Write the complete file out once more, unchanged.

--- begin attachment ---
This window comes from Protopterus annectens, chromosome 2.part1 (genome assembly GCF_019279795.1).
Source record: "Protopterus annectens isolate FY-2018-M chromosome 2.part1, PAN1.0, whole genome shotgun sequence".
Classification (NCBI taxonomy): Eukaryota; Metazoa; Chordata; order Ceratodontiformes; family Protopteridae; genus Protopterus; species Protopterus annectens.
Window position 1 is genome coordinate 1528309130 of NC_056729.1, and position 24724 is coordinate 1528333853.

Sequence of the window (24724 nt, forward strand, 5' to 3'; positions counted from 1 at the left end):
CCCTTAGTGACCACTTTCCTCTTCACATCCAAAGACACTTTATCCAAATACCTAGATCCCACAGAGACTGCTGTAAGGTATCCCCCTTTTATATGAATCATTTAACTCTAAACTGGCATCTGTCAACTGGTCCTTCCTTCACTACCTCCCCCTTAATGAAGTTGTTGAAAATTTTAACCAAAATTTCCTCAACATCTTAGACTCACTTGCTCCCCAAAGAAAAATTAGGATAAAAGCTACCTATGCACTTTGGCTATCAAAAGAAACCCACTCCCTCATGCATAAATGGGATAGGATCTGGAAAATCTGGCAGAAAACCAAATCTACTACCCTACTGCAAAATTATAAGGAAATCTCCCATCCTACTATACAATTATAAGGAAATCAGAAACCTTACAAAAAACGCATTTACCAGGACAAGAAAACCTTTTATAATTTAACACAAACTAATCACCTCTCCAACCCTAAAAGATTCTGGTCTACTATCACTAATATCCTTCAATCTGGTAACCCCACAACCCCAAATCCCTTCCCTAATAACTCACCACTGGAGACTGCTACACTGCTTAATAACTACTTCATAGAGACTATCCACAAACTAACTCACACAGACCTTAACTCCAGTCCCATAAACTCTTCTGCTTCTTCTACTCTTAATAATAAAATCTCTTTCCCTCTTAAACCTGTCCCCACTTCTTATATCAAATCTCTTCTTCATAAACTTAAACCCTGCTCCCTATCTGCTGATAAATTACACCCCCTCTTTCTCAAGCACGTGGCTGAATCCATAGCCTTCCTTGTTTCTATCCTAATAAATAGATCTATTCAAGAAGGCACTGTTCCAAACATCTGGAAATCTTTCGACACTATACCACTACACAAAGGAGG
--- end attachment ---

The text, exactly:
This window comes from Protopterus annectens, chromosome 2.part1 (genome assembly GCF_019279795.1).
Source record: "Protopterus annectens isolate FY-2018-M chromosome 2.part1, PAN1.0, whole genome shotgun sequence".
Classification (NCBI taxonomy): Eukaryota; Metazoa; Chordata; order Ceratodontiformes; family Protopteridae; genus Protopterus; species Protopterus annectens.
Window position 1 is genome coordinate 1528309130 of NC_056729.1, and position 24724 is coordinate 1528333853.

Sequence of the window (24724 nt, forward strand, 5' to 3'; positions counted from 1 at the left end):
CCCTTAGTGACCACTTTCCTCTTCACATCCAAAGACACTTTATCCAAATACCTAGATCCCACAGAGACTGCTGTAAGGTATCCCCCTTTTATATGAATCATTTAACTCTAAACTGGCATCTGTCAACTGGTCCTTCCTTCACTACCTCCCCCTTAATGAAGTTGTTGAAAATTTTAACCAAAATTTCCTCAACATCTTAGACTCACTTGCTCCCCAAAGAAAAATTAGGATAAAAGCTACCTATGCACTTTGGCTATCAAAAGAAACCCACTCCCTCATGCATAAATGGGATAGGATCTGGAAAATCTGGCAGAAAACCAAATCTACTACCCTACTGCAAAATTATAAGGAAATCTCCCATCCTACTATACAATTATAAGGAAATCAGAAACCTTACAAAAAACGCATTTACCAGGACAAGAAAACCTTTTATAATTTAACACAAACTAATCACCTCTCCAACCCTAAAAGATTCTGGTCTACTATCACTAATATCCTTCAATCTGGTAACCCCACAACCCCAAATCCCTTCCCTAATAACTCACCACTGGAGACTGCTACACTGCTTAATAACTACTTCATAGAGACTATCCACAAACTAACTCACACAGACCTTAACTCCAGTCCCATAAACTCTTCTGCTTCTTCTACTCTTAATAATAAAATCTCTTTCCCTCTTAAACCTGTCCCCACTTCTTATATCAAATCTCTTCTTCATAAACTTAAACCCTGCTCCCTATCTGCTGATAAATTACACCCCCTCTTTCTCAAGCACGTGGCTGAATCCATAGCCTTCCTTGTTTCTATCCTAATAAATAGATCTATTCAAGAAGGCACTGTTCCAAACATCTGGAAATCTTTCGACACTATACCACTACACAAAGGAGG